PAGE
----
Essential Coaching Tips for New Scrum Masters

In this blog, I want to share some practical advice drawn from my own experiences to help you become a better coach and help you to guide your team effectively. From establishing trust to fostering self-organization, these tips will set you on the path.

Embrace Continuous Learning: Agile is always changing, so keep up with the latest trends and techniques. This way, you won’t get stuck using outdated methods that might slow your team down. For instance, I remember when I first started, I made it a habit to read up on new Agile practices every week. This helped me introduce Kanban boards to my team. It significantly improved our workflow.

Establish Trust: Trust is the foundation of any strong team. Be open, listen to your team members, and show that you care about their concerns. I once had a team member who was struggling with others in the team. By taking the time to listen and offer support, I built a stronger bond with the entire team, which led to better collaboration and productivity.

Focus on Value Delivery: Always keep the team focused on the question: what brings value to our customer?  It’s easy to get bogged down in processes that don’t really matter. I recall a project where we were spending too much time on documentation. By shifting our focus to delivering features that the customer actually needed, we were able to meet our deadlines and improve morale.

Encourage Self-Organization: Help your team learn to manage themselves. This not only empowers them but also makes them more capable of handling challenges on their own. I once guided my team to take more ownership in their sprint planning. Initially, it was a bit chaotic, but over time, they became more confident and efficient in managing their tasks.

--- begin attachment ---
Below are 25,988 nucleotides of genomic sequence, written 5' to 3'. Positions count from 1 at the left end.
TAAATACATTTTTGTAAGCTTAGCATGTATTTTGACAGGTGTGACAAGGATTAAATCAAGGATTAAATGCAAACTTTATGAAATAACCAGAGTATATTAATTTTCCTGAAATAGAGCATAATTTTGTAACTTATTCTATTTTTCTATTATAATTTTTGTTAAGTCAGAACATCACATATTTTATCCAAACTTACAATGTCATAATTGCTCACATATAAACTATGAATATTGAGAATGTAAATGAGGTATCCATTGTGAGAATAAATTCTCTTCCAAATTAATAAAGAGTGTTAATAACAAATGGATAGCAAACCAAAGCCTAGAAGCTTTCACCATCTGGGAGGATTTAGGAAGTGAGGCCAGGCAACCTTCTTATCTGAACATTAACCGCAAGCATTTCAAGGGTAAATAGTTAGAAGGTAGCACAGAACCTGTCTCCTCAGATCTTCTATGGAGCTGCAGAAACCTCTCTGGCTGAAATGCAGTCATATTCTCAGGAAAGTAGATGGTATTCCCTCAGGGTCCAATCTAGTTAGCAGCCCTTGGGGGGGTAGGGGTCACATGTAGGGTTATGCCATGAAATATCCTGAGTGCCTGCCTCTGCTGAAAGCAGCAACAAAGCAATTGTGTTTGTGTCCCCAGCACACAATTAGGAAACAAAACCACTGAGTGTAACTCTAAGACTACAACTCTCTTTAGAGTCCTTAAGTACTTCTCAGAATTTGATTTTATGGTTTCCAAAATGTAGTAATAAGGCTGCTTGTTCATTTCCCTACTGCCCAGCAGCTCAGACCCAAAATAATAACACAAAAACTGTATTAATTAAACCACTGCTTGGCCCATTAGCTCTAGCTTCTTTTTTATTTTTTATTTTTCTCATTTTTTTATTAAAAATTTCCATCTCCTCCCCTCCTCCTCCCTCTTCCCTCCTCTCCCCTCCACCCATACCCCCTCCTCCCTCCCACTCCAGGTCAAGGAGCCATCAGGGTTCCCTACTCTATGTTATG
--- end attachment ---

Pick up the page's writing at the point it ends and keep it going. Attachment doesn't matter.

Facilitate Don’t Dictate: Your job is to guide, not to command. Create a space where the team feels comfortable sharing ideas and working together to solve problems. I remember a project where the team was stuck on a complex issue. Instead of giving them the solution, I organized a brainstorming session. The team came up with a brilliant idea that none of us had thought of individually.

Be Patient: Change doesn’t happen overnight. Give your team time to get used to Agile practices. Celebrate the small victories to keep spirits high and build confidence. I once worked with a team new to Scrum, and it took a few sprints before they really got the hang of it. We celebrated every little improvement, which kept everyone motivated and moving forward.

Use Powerful Questions: Ask questions that make the team think deeply and come up with their own solutions. This not only improves their problem-solving skills but also fosters a culture of continuous improvement. For example, during a retrospective, instead of pointing out what went wrong, I asked, “What can we do differently next time to avoid this issue?” This led to a productive discussion and actionable insights.

Model Agile Principles: Show, don’t just tell. Live the Agile principles in your daily actions. This sets a strong example for your team to follow. I made it a point to always be transparent and open to feedback. When the team saw me practicing these principles, they were more inclined to adopt them as well.

Address Impediments Swiftly: Don’t let obstacles linger. Spot them early and tackle them head-on to keep the team moving smoothly. I remember a time when our team was constantly delayed by a slow code review process. I brought it up in our daily scrum, and we decided to allocate specific times for reviews, which sped things up significantly and kept everyone’s spirits high.

Reflect and Adapt: Take time to think about how you’re coaching. Ask for feedback and be open to changing your methods to better support your team. For instance, I used to run retrospectives in a very structured way, but the team felt it was too rigid. After some feedback, I switched to a more open format, which led to more honest discussions and better ideas for improvement.


Discover deeper insights and practical tips by exploring my Step-by-Step Guide for Scrum Masters.